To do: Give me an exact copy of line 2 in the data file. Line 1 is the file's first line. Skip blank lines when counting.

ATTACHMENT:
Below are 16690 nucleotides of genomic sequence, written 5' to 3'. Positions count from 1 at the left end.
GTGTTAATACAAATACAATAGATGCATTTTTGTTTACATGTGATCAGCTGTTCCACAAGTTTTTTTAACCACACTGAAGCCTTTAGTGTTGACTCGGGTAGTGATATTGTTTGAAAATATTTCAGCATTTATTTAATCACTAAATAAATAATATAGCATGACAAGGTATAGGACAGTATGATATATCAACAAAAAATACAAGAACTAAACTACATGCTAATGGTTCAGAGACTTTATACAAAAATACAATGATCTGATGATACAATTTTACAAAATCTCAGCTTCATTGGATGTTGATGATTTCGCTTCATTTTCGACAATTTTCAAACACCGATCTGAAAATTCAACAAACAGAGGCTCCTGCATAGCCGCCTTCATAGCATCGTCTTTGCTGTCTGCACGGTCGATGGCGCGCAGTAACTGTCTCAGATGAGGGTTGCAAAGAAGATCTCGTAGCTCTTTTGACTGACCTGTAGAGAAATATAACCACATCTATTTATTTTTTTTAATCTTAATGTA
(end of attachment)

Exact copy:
GTGTTAATACAAATACAATAGATGCATTTTTGTTTACATGTGATCAGCTGTTCCACAAGTTTTTTTAACCACACTGAAGCCTTTAGTGTTGACTCGGGTAGTGATATTGTTTGAAAATATTTCAGCATTTATTTAATCACTAAATAAATAATATAGCATGACAAGGTATAGGACAGTATGATATATCAACAAAAAATACAAGAACTAAACTACATGCTAATGGTTCAGAGACTTTATACAAAAATACAATGATCTGATGATACAATTTTACAAAATCTCAGCTTCATTGGATGTTGATGATTTCGCTTCATTTTCGACAATTTTCAAACACCGATCTGAAAATTCAACAAACAGAGGCTCCTGCATAGCCGCCTTCATAGCATCGTCTTTGCTGTCTGCACGGTCGATGGCGCGCAGTAACTGTCTCAGATGAGGGTTGCAAAGAAGATCTCGTAGCTCTTTTGACTGACCTGTAGAGAAATATAACCACATCTATTTATTTTTTTTAATCTTAATGTA